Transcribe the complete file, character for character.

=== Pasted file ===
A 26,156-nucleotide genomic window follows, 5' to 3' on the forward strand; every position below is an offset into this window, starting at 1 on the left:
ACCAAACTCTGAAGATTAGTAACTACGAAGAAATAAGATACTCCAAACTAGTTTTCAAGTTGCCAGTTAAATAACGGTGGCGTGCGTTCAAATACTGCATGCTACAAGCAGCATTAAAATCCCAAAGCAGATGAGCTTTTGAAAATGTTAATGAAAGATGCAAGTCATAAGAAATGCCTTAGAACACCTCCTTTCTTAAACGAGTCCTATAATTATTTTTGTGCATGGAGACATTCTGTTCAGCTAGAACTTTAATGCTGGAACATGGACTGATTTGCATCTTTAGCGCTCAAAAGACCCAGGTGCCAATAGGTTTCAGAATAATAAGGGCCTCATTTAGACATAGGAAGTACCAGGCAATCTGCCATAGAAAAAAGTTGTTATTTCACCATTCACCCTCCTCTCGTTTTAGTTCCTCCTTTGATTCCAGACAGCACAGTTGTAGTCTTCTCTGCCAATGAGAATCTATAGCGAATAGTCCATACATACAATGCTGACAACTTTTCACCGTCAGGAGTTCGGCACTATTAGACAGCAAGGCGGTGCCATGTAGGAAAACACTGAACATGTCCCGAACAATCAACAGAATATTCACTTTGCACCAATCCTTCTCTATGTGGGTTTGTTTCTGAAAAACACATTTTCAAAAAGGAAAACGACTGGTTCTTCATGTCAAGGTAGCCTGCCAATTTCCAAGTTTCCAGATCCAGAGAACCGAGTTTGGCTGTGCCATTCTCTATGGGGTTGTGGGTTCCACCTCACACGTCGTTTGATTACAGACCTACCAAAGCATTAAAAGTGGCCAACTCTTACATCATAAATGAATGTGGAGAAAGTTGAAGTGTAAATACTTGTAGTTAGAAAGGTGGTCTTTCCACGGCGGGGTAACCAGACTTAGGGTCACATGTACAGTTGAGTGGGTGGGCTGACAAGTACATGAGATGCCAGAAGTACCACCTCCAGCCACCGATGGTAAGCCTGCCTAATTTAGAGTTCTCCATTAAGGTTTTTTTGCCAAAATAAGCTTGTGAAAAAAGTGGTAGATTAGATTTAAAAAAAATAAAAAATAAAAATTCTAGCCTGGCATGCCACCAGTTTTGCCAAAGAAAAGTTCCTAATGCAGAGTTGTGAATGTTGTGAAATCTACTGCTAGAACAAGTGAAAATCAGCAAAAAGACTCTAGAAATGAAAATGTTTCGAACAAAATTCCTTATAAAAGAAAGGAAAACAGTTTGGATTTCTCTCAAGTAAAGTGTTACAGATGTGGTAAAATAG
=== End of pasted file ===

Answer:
A 26,156-nucleotide genomic window follows, 5' to 3' on the forward strand; every position below is an offset into this window, starting at 1 on the left:
ACCAAACTCTGAAGATTAGTAACTACGAAGAAATAAGATACTCCAAACTAGTTTTCAAGTTGCCAGTTAAATAACGGTGGCGTGCGTTCAAATACTGCATGCTACAAGCAGCATTAAAATCCCAAAGCAGATGAGCTTTTGAAAATGTTAATGAAAGATGCAAGTCATAAGAAATGCCTTAGAACACCTCCTTTCTTAAACGAGTCCTATAATTATTTTTGTGCATGGAGACATTCTGTTCAGCTAGAACTTTAATGCTGGAACATGGACTGATTTGCATCTTTAGCGCTCAAAAGACCCAGGTGCCAATAGGTTTCAGAATAATAAGGGCCTCATTTAGACATAGGAAGTACCAGGCAATCTGCCATAGAAAAAAGTTGTTATTTCACCATTCACCCTCCTCTCGTTTTAGTTCCTCCTTTGATTCCAGACAGCACAGTTGTAGTCTTCTCTGCCAATGAGAATCTATAGCGAATAGTCCATACATACAATGCTGACAACTTTTCACCGTCAGGAGTTCGGCACTATTAGACAGCAAGGCGGTGCCATGTAGGAAAACACTGAACATGTCCCGAACAATCAACAGAATATTCACTTTGCACCAATCCTTCTCTATGTGGGTTTGTTTCTGAAAAACACATTTTCAAAAAGGAAAACGACTGGTTCTTCATGTCAAGGTAGCCTGCCAATTTCCAAGTTTCCAGATCCAGAGAACCGAGTTTGGCTGTGCCATTCTCTATGGGGTTGTGGGTTCCACCTCACACGTCGTTTGATTACAGACCTACCAAAGCATTAAAAGTGGCCAACTCTTACATCATAAATGAATGTGGAGAAAGTTGAAGTGTAAATACTTGTAGTTAGAAAGGTGGTCTTTCCACGGCGGGGTAACCAGACTTAGGGTCACATGTACAGTTGAGTGGGTGGGCTGACAAGTACATGAGATGCCAGAAGTACCACCTCCAGCCACCGATGGTAAGCCTGCCTAATTTAGAGTTCTCCATTAAGGTTTTTTTGCCAAAATAAGCTTGTGAAAAAAGTGGTAGATTAGATTTAAAAAAAATAAAAAATAAAAATTCTAGCCTGGCATGCCACCAGTTTTGCCAAAGAAAAGTTCCTAATGCAGAGTTGTGAATGTTGTGAAATCTACTGCTAGAACAAGTGAAAATCAGCAAAAAGACTCTAGAAATGAAAATGTTTCGAACAAAATTCCTTATAAAAGAAAGGAAAACAGTTTGGATTTCTCTCAAGTAAAGTGTTACAGATGTGGTAAAATAG